Those of us of a certain age are fond of rolling back the years to the glory glory nights, where memories are rich and warm, where the lights were bright but none shone as brilliantly as the stars in all white. Against Bayer Leverkusen, Spurs went back in time to a reality most of us prefer to shift out of the way to gather dust in a dark corner, the cupboard under the stairs of the mind. Instead of rising to the challenge, Spurs sank without trace.
Spurs stunk the place out. The stench lingered longer than the queue for Wembley Park. Back to the bad old days. No purpose or ambition, no passing or basic team play. No idea.
I really thought we had got past this, that even under par we could make a good fist of things. The combination of the inexact science of the NHS appointments system and southeast London’s totally inadequate transport system meant that I missed this one. For once I was almost glad I was spared the gloom of the Wembley queue. The second half was utterly atrocious.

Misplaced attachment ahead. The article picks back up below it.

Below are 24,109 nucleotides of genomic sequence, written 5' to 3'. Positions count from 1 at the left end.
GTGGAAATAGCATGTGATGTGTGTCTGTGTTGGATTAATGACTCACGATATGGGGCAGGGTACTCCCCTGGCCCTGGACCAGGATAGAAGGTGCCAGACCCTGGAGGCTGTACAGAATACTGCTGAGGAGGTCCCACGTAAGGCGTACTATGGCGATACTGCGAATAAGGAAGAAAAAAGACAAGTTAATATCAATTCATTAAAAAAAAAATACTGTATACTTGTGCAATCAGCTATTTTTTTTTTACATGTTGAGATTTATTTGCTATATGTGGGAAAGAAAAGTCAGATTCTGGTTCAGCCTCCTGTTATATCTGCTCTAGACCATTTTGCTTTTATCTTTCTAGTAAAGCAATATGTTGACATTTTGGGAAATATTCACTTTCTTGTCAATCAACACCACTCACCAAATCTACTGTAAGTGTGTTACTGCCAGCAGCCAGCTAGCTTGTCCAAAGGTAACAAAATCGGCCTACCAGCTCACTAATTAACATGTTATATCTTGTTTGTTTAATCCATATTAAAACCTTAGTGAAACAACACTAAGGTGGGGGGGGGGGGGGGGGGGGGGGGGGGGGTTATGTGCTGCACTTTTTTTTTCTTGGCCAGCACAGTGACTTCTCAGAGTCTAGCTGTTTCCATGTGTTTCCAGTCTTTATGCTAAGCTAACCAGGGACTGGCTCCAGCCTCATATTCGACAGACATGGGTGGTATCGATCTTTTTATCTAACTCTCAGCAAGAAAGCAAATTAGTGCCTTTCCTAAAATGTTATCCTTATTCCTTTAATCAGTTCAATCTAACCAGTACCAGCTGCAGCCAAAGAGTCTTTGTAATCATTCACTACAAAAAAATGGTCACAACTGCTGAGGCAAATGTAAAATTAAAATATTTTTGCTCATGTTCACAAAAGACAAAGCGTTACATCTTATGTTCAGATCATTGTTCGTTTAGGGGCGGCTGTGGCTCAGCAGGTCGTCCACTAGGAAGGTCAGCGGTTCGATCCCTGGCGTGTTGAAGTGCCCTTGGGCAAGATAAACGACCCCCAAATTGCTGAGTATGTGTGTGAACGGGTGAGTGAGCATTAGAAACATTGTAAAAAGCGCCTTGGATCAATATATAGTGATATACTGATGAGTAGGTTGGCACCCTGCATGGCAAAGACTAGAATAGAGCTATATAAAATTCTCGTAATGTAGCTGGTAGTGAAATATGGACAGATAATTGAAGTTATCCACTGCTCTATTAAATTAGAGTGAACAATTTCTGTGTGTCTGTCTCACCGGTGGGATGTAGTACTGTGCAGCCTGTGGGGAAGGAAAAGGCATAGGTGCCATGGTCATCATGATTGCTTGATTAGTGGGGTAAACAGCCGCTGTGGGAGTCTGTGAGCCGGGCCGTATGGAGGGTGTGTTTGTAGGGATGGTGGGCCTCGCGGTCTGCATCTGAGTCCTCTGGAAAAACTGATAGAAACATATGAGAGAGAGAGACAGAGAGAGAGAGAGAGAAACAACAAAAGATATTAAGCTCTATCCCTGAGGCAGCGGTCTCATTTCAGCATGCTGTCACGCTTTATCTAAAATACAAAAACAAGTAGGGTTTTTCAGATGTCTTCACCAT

A first half hour high in effort and low on opportunities was punctuated by absurd methods of giving the ball away when under pressure, Lloris’s fluffed passes and Eriksen’s crossfield pass being the two most notable examples. We could not keep the ball for any length of time but neither side were dominant. The Germans looked more dangerous with runners sliding into the channels, something we conspicuously failed to achieve at the other end. When we did so on a rare break, Eriksen ignored four other options in favour of a shot from distance.